To make matters worse, the US began the process of pulling out of the Paris Agreement, though the leaders of Google, Apple, Tesla, Microsoft and more said they would stick with it.

But COP25 only succeeded in kicking the crisis down the road once more. “Never have I seen such a disconnect between what the science requires and what the climate negotiations are delivering in terms of meaningful action,” lamented Alden Meyer from the Union of Concerned Scientists.

Indigenous rights activist Kera Sherwood O’Regan issued one last stark warning: “You forget that we cannot negotiate with nature.”

Facebook boards the blockchain train

Apparently oblivious to its implications for the climate crisis, Facebook announced plans to launch its very own cryptocurrency, Libra, within a year.

A month later, US treasury secretary Steve Mnuchin warned that Libra could be used for money laundering or financing terrorism. At a Senate committee hearing, project lead David Marcus was told that Facebook “doesn’t deserve our trust”. UK legislators then planned a probe to investigate Libra’s potential as a slippery slope into unchecked fraudulence.

Later, plans to legitimise the project fell like a house of cards after all major payments services, including PayPal, Visa, Mastercard and Stripe, pulled out.

At a Congress hearing in October, Mark Zuckerberg himself admitted: “I actually don’t know if Libra is going to work.” Since then, it has been renamed Diem but the currency and network is yet to launch.

Quantum supremacy

In January, IBM revealed the Q System One, its first integrated quantum computing system for commercial use. Very soon after that, an Irish quantum computing prodigy emerged.

17-year-old Adam Kelly was the winner of 2019’s BT Young Scientist and first in his category at two more international science competitions, all for his work developing a tool to optimise the simulation of quantum circuits.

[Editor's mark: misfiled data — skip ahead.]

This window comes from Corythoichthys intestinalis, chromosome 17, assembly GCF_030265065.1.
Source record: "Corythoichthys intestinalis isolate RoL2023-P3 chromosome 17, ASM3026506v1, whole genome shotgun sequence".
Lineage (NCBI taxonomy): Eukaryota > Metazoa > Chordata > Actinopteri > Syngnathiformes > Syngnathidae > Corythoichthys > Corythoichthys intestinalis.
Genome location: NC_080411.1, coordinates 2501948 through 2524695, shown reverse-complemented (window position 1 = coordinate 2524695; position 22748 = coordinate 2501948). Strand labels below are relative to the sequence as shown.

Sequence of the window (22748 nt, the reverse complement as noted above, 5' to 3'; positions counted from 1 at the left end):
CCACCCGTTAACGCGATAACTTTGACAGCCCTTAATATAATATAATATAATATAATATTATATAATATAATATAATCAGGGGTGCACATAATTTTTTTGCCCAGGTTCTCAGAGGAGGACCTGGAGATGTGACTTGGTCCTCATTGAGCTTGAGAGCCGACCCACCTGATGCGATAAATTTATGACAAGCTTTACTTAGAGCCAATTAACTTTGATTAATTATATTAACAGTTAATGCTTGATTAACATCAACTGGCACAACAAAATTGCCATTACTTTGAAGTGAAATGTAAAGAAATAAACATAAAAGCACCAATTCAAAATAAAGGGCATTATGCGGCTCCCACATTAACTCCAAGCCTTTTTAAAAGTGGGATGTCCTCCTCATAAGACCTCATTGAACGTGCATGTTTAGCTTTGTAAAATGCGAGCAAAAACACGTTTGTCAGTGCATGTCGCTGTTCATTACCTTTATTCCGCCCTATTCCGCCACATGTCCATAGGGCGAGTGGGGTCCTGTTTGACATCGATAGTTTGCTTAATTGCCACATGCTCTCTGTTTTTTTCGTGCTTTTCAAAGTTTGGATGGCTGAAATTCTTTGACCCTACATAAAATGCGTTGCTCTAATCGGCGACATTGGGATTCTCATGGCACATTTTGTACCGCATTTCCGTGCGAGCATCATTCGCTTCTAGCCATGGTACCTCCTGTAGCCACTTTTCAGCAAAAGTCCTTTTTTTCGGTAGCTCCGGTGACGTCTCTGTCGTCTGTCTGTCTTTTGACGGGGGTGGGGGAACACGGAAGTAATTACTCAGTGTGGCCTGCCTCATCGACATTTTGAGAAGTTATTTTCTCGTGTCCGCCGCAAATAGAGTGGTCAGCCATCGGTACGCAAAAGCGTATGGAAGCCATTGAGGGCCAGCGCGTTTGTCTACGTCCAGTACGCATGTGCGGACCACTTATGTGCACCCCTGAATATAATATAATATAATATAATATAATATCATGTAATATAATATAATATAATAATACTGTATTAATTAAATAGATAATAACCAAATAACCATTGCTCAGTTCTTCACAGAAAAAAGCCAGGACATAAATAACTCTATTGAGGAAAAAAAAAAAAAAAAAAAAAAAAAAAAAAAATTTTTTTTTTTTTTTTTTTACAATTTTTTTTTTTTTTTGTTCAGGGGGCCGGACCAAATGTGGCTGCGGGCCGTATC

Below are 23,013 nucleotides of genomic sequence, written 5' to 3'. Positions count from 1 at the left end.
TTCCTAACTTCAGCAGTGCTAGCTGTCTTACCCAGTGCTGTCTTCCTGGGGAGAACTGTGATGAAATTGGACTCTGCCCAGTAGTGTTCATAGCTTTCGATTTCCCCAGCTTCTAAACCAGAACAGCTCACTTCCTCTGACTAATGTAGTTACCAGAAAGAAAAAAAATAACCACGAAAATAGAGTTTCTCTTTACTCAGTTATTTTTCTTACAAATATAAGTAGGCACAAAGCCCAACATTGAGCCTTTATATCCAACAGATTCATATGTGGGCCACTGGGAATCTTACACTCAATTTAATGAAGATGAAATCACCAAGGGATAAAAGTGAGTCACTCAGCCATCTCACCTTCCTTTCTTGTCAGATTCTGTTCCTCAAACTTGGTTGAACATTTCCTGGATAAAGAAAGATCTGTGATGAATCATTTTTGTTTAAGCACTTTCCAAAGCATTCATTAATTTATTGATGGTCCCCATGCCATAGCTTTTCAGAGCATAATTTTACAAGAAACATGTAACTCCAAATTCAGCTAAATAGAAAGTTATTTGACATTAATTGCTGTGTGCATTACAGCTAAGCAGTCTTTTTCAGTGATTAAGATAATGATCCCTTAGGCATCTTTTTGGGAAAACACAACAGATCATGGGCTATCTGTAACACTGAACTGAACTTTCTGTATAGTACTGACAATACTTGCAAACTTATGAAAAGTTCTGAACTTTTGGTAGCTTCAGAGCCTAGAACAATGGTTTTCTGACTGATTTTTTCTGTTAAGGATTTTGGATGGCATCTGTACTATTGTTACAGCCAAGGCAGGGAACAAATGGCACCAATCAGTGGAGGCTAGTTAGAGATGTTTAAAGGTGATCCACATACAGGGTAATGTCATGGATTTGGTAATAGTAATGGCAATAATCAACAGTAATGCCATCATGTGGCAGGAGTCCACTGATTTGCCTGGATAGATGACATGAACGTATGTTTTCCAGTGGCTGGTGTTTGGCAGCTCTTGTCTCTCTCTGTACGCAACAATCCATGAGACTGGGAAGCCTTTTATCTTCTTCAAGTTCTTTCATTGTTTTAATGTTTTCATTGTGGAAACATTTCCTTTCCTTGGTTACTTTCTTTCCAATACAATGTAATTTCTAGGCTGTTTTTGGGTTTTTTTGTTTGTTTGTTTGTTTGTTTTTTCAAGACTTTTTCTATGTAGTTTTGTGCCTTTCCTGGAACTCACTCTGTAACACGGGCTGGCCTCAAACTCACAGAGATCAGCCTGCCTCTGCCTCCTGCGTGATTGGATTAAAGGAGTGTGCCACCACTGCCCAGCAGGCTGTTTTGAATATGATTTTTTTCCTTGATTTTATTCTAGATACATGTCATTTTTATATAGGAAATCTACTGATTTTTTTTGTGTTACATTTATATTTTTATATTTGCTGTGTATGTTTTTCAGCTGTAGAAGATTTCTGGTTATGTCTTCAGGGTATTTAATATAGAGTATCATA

Meanwhile, Intel’s qHiPSTER quantum simulator was deployed on Irish national supercomputer Kay as part of a landmark collaboration to conduct research in natural language processing.

Other 2019 developments included a breakthrough in atomic qubits, ‘noise cancellation’ to make quantum computers more precise, and a more complex 3D version of a qubit known as a qutrit. But the real milestone moment came in October when Google claimed it had achieved “quantum supremacy”.

Quantum supremacy is when a quantum computer performs a calculation that a traditional computer could not complete within its lifetime. IBM was sceptical of Google’s announcement, but there was no denying that the tech had taken a quantum leap forward.

A glimpse inside a black hole

An event horizon is the centre point of a black hole, where unquantifiable amounts of mass are shrunk down to a zero-dimensional point in space. And in 2019, we got to see one.

On 10 April, scientists from the European Southern Observatory and the Event Horizon Telescope project unveiled the first-ever image of a black hole’s event horizon taken at the centre of the M87 galaxy, around 55m light years away. The image showed a black hole surrounded by a doughnut-shaped ring of bright light.

It wasn’t the only ‘big picture’ event of the year, though. In July, physicists also captured the first image of quantum entanglement.

This phenomenon was once referred to as “spooky action at a distance” by none other than Einstein. It refers to the connection, or entanglement, that can occur when two apparently remote particles interact and share states.

Irelands broadband ‘will they, won’t they

At the start of 2019, 60pc of Irish people were unhappy with their broadband and more than 542,000 premises in rural Ireland were still waiting for an update on the National Broadband Plan (NBP).

At an Oireachtas Committee hearing, Eir CEO Carolan Lennon claimed her company could reach these premises for less than €1bn – one-third the reported cost of the NBP. But Eir had long left the bidding process and a group representing 10 telecoms providers threatened legal action if the deal was re-opened based on this claim.